During this spring, American poultry producers lost birds by the millions, due to the High Pathogenic Avian Influenza outbreaks on factory farms. USDA APHIS applied the stamping out strategy in an attempt to prevent the flu from spreading.
With stamping out as the highest priority of the response strategy, large numbers of responders are involved. With in average almost 1 million caged layers per farm in Iowa, there is hardly any room for a proper bio security training for these responders. And existing culling techniques had insufficient capacity, the authorities had to decide to apply drastic techniques like macerating live birds in order to take away the source of virus reproduction.
This strategy didn’t work; on the contrary. Instead of slowing down the spreading of the virus, the outbreaks continue to reoccur and have caused death and destruction in 15 USA states, killing almost 50 million birds on mote than 220infected commercial poultry farms, all within a very small time frame.
The question is whether the priority of the response strategy should be on neutralizing the transmission routes instead of on stamping out infections after they occur. All indicators currently point out into the direction that the industry should prioritize on environmental drivers: the connection between outbreaks and wild ducks; wind-mediated transmission; pre-contact probability; on-farm bio security; transmission via rodents etc.
Once the contribution of each transmission route has been determined, a revolutionary new response strategy can be developed based on the principle of neutralizing transmission routes. Neutralizing risks means that fully new techniques need to be developed, based on culling the animals without human – to – animal contact; integrating detergent application into the culling operations; combining culling & disposal into one activity. This new response strategy will be the main subject of the FLI Animal Welfare and Disease Control Seminar, organized at September 23, 2015 in Celle, Germany.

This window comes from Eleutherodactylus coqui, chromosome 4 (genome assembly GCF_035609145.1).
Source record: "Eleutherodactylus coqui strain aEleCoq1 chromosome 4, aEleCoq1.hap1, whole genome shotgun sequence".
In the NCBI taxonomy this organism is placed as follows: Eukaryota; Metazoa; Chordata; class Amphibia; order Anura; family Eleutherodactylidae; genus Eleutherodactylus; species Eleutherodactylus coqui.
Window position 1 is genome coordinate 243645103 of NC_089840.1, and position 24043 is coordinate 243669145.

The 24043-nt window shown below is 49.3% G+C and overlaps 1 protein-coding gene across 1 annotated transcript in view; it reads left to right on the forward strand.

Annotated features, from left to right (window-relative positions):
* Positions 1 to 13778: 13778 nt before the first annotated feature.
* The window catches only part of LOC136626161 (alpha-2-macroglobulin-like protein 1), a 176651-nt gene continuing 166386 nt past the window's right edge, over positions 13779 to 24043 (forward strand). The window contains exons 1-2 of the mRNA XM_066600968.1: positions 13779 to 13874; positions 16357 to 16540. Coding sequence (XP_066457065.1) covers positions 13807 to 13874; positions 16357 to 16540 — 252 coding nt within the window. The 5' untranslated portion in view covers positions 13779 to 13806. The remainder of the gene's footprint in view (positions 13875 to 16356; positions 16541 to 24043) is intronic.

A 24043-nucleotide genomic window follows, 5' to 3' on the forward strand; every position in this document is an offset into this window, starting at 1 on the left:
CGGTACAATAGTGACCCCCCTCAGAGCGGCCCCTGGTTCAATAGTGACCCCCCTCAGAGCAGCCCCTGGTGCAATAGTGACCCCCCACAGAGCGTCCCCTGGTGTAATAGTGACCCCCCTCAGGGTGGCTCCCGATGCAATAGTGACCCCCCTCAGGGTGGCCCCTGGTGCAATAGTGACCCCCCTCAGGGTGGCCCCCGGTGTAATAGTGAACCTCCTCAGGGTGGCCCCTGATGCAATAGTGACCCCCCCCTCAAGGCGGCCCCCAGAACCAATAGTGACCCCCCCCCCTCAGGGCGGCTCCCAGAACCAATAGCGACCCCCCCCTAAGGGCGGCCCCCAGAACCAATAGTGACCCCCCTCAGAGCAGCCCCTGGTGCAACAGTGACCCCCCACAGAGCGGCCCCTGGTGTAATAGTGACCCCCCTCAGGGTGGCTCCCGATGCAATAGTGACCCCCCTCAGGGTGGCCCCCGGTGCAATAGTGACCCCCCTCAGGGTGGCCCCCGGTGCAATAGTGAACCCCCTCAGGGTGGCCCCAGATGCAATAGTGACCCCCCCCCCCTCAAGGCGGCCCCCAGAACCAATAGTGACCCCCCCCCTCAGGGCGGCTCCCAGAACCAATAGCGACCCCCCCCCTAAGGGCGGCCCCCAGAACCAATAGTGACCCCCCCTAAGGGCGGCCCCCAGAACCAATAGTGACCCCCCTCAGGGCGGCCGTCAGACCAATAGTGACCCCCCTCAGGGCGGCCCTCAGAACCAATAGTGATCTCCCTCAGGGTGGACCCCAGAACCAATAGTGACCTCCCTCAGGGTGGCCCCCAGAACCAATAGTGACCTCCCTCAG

This international – English-language based – seminar is open for animal welfare specialists, veterinary specialists, and emergency response experts. The event takes place on the premises of FLI; starts at 9 AM; and closes at 4 PM, after the general discussion. In case you need more information or any assistance, please contact me on: 0046 761 731 779 or by mail on email@example.com.
You are very welcome to pass this invitation to all of your colleagues, who may also be interested in the seminar.
The routes of virus transmission risks can be split into three categories:
1. Introduction of the infection into the farm
2. Onward-spread between farms
3. Spreading during outbreaks
Introduction into the farm entails the target farm’s exposure through incoming contacts (human and fomite), through inputs such as feed and egg trays and through neighborhood-related risks such as air-borne contamination. Onward spreading and spreading during outbreaks can be through farm outputs (waste and non-waste), outgoing contacts (human and fomite) and contamination of the neighborhood (e.g., through emissions from the farm). Therefore, all day-to-day farm activities involving people and/or materials and/or equipment going in or out of the farm must be systematically analyzed.
Category 1: Introduction of the infection into the farm
During the last HPAI H5N8 epidemic in the Netherlands (2014), a total of 5 traditional poultry became infected by separate introductions, from outside the building to inside and in contact with the birds. The risk of introducing the virus to a farm can be determined from the farm’s neighborhood characteristics, its contact structure and its biosecurity practices .
Neighborhood characteristics include factors such as the presence of water bodies (accessed by wild birds), the density of poultry farms (together with the number and type of birds on these farms) and poultry-related businesses and the road network. The use of manure in the farm’s vicinity is also deemed to be risky.